Today is the winter solstice. The first day of winter—the shortest day of the year, but also the day the light starts to come back. As the days have gotten darker and shorter, we have not lost hope because we know eventually we will reach a turning point and light will return, slowly, but it will return until soon the days will be light and long and warm again.
This cycle is not unlike our lives. When things go downhill, when life seems difficult, we just have to remember, “This too will pass.” Our lives are like the seasons. The poet Shelley once wrote, “If winter comes, can spring be far behind?” and Keats, in his beautiful poem “To Autumn,” reminded us, “Where are the songs of Spring? Ay, where are they?/Think not of them, thou hast thy music too,—” Autumn has its music like spring. Winter has its magic and beauty as does summer.
We need variety in our lives, we need light and dark, good and bad. Otherwise life would be boring, and only by our many varied experiences do we learn to choose what we want or don’t want, what makes us happy and what does not, and in making choices and learning about what pleases us, in the contrast of all things, we grow and change. If we stayed static—if it were always summer, we would not grow.
Sometimes the learning experience is especially difficult. Life seems like it will never be good again. Don’t dwell on the negative. Remember that the good you long for is already with you—quantum physics has taught us time is not linear but the past and present and future exist simultaneously. What that means is that what you want—the good you long for—you already have. It is coming. It already has come. Enjoy it. Embrace change. It may have to get darker before it gets lighter, but it will get lighter again. You will grow and be happier and stronger for it.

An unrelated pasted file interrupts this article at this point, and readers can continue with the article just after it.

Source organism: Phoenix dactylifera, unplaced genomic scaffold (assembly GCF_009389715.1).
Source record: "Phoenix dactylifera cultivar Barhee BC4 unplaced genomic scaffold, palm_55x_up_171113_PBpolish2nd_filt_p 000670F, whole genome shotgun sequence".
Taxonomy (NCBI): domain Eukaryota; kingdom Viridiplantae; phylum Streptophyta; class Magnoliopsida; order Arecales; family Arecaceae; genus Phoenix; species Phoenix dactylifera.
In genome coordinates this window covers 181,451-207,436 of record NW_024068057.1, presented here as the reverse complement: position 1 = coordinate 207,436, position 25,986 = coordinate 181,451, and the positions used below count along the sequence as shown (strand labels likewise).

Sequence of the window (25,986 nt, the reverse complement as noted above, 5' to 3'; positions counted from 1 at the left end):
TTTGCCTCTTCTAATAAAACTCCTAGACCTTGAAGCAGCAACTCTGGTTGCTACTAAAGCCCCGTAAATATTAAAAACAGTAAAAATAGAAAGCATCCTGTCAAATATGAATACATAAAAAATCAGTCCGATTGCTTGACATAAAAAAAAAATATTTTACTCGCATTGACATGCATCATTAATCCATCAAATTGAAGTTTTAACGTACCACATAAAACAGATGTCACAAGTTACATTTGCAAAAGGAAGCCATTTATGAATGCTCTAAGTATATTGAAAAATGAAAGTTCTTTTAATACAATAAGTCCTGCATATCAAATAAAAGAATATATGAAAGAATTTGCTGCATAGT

As we approach the holidays, I think of Tennyson and one of my favorite quotes from his poetry. He initially wrote the first version of “Idylls of the King” as a dream dreamt at Christmas, and in the poem, when King Arthur dies, he offers this advice to his mourning knight Sir Bedwyr:
“The old order changeth, yielding place to new,
And God fulfils himself in many ways,
Lest one good custom should corrupt the world.
Comfort yourself today. Whatever troubles you, know that it will pass. That good will come. In this darkest day of the year is the seed to the growth of new light which leads to spring and new growth for our hearts and souls.
If winter is here, can spring be far behind?
Irene Watson, MA, is author of The Sitting Swing: Finding Wisdom to Know the Difference, and co-editor of The Story that Must Be Told: True Tales of Transformation, and Authors Access: 30 Success Secrets for Authors and Publishers. She is a workshop leader, managing editor of Reader Views, and president of a non-profit Higher Power Foundation. Irene lives next to Barton Creek in Austin, TX, with her husband Robert.